Located in the southwestern tip of Virginia, Scott County is a “natural” for music lovers, history buffs, nature enthusiasts and vacationers of all types.

Music:  Regardless of your taste in music, a visit to Scott County is not complete without spending a Saturday night at the world-famous Carter Family Fold, the true “Birthplace of Country Music.”  It was in these hills and “hollers” of Scott County  that A.P. Carter found the sound of what is known as country music.  A collector of songs, A.P. would roam the hills and valley and listen to the “porch music” played by the descendants of the Scotch-Irish settlers of this region.  A.P. took the old tunes and crafted a new sound, which was discovered at the 1927 Bristol Sessions by Ralph Peer. 

A.P. convinced his wife, Sara, and sister-in-law, Maybelle Carter to accompany him to Bristol and make a recording for Peer.  The Bristol Sessions are recognized today as the beginnings of country music.  As A.P. lay dying, he asked his daughter, Janette Carter, to help preserve “old time traditional music.  Janette replied, “Daddy, I’ll try;” and try she did.  Almost 50 years later, the Carter Family legacy has been preserved at the Carter Family Fold in Hiltons.  A.P.’s legacy lives on every Saturday night at The Fold where traditional artists take the stage and honor the father of this original sound.

History:  Scott County’s rich history spans more than 8,000 years.  Visitors today can walk in the footsteps of famed frontiersman Daniel Boone and visit the newly-opened Daniel Boone Interpretative Center to learn what is was like growing up on the frontier.  Tour the 1700s John Anderson Blockhouse and learn how pioneers protected themselves from marauding Indians. Visit Bush Mill in Nickelsville, which is one of the few remaining restored over-shot water-wheeled gristmills.

Nature:  Scott County is home to one of the world’s most bio-diverse rivers in the world—the Clinch River.  With eight hand-launch sites, water warriors will find easy access to the lure of the Clinch, whether it be to fish or float.  Once a hidden, local treasure, the Devil’s Bathtub is now known world-wide and often cited as the best tourist destination in Virginia.

The Falls of Little Stony is a must see for photographers and outdoor enthusiasts.  The hike is a mere 2.8 miles, with the main feature including three cascading waterfalls.  There are many scenic spots to take a break from the 600-foot ascent by resting along one of the many bridges.  Here you will find a hemlock canopy and a relaxing spot to watch the rushing waters below.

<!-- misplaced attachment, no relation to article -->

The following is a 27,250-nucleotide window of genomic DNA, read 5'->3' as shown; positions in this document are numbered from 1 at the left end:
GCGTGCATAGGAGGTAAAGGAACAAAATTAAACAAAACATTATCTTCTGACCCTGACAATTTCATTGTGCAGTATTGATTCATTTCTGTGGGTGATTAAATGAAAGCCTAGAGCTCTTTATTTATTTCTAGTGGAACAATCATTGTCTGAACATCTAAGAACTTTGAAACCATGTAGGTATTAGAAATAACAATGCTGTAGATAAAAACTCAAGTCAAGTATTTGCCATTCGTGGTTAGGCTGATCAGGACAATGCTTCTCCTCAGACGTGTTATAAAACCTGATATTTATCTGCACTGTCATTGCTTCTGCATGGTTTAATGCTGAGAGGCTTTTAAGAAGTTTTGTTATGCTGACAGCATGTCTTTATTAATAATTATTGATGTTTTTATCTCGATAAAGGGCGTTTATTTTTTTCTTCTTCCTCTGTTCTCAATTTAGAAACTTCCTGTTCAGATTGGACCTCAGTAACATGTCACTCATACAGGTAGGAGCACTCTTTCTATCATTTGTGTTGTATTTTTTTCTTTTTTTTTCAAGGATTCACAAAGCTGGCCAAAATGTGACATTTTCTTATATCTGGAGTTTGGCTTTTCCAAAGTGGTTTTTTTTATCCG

Scott County is the perfect spot for a family-friendly vacation.  Families will enjoy a visit to the Creation Kingdom Zoo, located in the Snowflake community.  The zoo is a privately-owned by Marc and Elaine Bradley and is a breeding facility for rare and endangered species.  You can walk around the zoo and get up close and personal with a white Bengal Tiger.  Children will love the petting zoo and feeding many of the park’s animals. 

Natural Tunnel State Park offers many inclusive family options—from caving to kayaking.  More than 850-feet long and as tall as a ten-story building, Natural Tunnel was naturally carved through a limestone ridge thousands of years ago.

William Jennings Bryan called Natural Tunnel the “Eighth Wonder of the World,” and the Weather Channel listed it as one of the “Top 20 Caves in the World.”  A Swiss-chalet chairlift takes you down to the bottom of the cave, where you can walk along the creek and follow the railroad tracks that still run through the tunnel today.

From camping under the stars to a mountaintop cabin, Scott County offers some truly original lodging choices, including Appalachian Mountain Cabins, Boone’s Pointe Cabins, Camp Clinch, The Sugar Maple Inn, and Estillville Bed & Breakfast. 

Scott County offers several iconic eateries, such as Campus Drive-in, the Hob Nob, Teddy’s, and now the Commonwealth’s top Bakery, the Family Bakery in Downtown Gate City. 

We invite you to delve deeper into the allure of Scott County, Virginia and see all there is to “EXPLORE.”